Angel's Story Redux: Downtown Eastside Prostitute Leaves the Business
Angel Gates is gradually taking more steps toward quitting prostitution in what has been a long and painful battle. Turned out on the streets of Vancouver’s poverty-stricken Downtown Eastside at age 11, the 36-year-old feels lucky to be alive.
Since having her story told in The Tyee, she has decided to leave the business and change her life. But despite her determination it promises to be a long road. (Related: Angel's Story: Trapped in a Violent World)
She said she has been off crack cocaine since February 20 and no longer walks the streets to prostitute, limiting her work to seeing two of her “regulars” to earn money to survive.
Gates, originally from Haida Nation in northern British Columbia, lives in Vancouver’s Downtown Eastside. The neighborhood is known as Canada’s poorest, its streets rife with poverty, drug addiction and prostitution. But it’s also where she got low-income housing and feels a sense of community, which influenced her decision to get out of the business.
“I just feel safer,” she said. “And if I was working, I could bring [clients] here and I’m safe here.”
She was accepted into a unit that she pays $375 for, enough to have a little extra after her welfare and disability checks come in. Gates said she suffers from chronic post-traumatic stress disorder, connected to her history of family abuse.
“In this place that I’m in, there’s a ten-year waiting list,” she said. She was fast-tracked because she kept coming home to her stepfather, who lives in the building, having been “beaten up one too many times,” she said.
Indeed, these single-room-occupancy housing units are becoming less and less available as the Downtown Eastside gentrifies.
She’s unsure of where to go from here. The lack of resources to tide her over while she learns a trade makes it difficult to leave prostitution. Prostitutes who want to exit have had even less support since the only agency that helped them leave the life was shut down two years ago. But despite such obstacles, Gates has hope and ambition.
“I would like to either work with terminally ill people or as an advocate for prostitutes,” she said. “Or I would like to go to beauty school or something like that. But I’m not sure what I’m interested in and I’m not sure what I’ll do unless I have some sort of permanent income.”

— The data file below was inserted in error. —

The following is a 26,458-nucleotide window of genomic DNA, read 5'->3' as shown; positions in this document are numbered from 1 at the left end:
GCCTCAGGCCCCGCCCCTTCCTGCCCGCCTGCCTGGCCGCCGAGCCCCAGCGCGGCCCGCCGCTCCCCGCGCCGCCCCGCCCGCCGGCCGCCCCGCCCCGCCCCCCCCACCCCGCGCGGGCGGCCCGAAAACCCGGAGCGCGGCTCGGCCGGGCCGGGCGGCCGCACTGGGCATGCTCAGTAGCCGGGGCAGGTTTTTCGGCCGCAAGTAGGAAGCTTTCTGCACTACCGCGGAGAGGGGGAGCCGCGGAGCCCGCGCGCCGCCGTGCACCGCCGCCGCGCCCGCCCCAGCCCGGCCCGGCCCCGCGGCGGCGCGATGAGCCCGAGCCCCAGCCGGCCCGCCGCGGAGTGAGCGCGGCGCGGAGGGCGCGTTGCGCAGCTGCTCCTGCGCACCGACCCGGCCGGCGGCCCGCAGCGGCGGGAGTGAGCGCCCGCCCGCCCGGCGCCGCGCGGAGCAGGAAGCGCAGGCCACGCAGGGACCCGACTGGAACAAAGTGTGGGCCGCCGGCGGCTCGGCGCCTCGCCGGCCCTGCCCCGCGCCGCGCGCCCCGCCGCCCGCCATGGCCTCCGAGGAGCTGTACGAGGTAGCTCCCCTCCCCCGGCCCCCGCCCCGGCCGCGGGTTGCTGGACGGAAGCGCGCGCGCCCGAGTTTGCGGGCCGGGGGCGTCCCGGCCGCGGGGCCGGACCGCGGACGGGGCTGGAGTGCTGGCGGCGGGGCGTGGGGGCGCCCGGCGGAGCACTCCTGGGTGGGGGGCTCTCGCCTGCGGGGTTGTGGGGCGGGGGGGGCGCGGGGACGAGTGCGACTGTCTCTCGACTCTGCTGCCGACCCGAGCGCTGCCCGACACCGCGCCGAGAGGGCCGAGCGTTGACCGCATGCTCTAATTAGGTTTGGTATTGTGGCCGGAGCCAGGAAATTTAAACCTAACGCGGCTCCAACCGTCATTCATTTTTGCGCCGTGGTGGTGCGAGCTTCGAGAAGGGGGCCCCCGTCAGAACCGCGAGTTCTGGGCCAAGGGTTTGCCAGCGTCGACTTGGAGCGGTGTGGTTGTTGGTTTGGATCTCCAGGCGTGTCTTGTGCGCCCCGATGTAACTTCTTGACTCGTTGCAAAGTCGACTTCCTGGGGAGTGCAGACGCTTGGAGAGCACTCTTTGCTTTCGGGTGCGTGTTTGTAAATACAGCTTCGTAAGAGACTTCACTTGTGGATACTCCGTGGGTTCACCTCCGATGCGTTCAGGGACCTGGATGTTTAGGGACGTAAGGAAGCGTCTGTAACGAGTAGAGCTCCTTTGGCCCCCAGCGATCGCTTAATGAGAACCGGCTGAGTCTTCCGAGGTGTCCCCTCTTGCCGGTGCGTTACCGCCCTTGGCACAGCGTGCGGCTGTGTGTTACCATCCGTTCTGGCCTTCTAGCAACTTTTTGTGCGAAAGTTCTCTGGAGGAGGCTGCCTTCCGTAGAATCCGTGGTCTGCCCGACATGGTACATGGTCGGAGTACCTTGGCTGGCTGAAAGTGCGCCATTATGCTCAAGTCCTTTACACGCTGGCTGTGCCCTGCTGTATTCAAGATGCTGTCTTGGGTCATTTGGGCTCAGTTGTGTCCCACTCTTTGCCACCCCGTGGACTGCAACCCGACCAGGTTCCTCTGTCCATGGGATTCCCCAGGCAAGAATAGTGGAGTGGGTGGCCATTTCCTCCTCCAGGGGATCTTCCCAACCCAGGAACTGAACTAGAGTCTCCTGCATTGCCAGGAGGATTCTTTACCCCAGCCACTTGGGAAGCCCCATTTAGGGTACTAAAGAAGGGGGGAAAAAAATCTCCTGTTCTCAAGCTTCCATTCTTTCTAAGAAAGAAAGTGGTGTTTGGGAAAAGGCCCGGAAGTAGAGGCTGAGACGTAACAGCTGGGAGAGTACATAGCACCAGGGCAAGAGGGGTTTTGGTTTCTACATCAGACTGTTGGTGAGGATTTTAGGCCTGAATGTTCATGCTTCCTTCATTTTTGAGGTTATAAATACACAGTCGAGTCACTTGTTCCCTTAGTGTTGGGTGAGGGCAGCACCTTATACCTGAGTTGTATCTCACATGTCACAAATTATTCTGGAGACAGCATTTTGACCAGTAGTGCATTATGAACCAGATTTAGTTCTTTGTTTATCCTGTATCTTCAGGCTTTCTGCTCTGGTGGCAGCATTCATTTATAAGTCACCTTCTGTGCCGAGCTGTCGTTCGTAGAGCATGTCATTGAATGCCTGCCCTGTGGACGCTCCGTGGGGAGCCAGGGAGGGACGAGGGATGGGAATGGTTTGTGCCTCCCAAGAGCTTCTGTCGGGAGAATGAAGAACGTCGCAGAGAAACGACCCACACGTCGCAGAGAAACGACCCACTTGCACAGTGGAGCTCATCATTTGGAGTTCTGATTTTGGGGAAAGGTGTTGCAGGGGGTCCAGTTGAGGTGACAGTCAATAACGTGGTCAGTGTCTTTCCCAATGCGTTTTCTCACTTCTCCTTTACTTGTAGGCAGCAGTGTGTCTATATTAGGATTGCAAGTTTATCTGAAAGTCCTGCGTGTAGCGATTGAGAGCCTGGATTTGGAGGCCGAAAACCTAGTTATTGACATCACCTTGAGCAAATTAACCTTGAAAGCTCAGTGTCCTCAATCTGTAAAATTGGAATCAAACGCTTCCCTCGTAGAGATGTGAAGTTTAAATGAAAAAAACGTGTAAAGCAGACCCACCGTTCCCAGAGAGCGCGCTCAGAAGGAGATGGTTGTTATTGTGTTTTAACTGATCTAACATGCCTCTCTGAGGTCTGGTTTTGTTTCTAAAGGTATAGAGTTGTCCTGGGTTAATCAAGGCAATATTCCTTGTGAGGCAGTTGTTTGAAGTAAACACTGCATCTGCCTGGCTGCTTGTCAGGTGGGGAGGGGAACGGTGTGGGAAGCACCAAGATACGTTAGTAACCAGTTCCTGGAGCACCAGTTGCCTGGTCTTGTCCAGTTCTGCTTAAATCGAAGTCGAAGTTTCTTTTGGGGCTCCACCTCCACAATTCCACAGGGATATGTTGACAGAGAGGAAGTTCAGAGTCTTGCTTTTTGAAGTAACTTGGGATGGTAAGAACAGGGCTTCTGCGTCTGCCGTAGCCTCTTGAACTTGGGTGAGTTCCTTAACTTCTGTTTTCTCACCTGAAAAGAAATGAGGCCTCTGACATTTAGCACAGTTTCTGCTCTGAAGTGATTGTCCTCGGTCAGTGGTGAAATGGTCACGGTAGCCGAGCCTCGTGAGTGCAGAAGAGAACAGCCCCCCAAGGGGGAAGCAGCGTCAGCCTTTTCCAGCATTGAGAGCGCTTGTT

Since quitting drugs, Gates has felt an urge to reconnect with her family.
“Because I’m sober it freaks people out,” she said of her current crowd. “I mean, I still have a drink or two. But I mean it freaks people out when you’re not high with them. I am really lonely.”
Her three children are being taken care of by family members or their father. She reconnected with two of them: an older daughter who lives in Quebec, and a younger one who just turned eight.
Gates feels lucky to have made it to 36, considering that she was turned out as a prostitute at 11 in the Downtown Eastside. Women often go missing and turn up—or not—murdered. The arrest and conviction of serial killer Robert Pickton got just one such person off the streets. Either way, prostitutes meet with frequent violence, she said.
“I don’t know how many people I’ve escaped,” Gates said. “By the grace of god, I’ve escaped Pickton. And I was out there full force when he was around.”
For Gates, the solution to prostitution starts at home. She believes that child abuse laws should be tougher. And society’s attitudes toward prostitution must be more compassionate, she said.
“They should decriminalize the selling of sex and criminalize the buying of sex,” she added. “I don’t want people to look at us like we’re nothing.”
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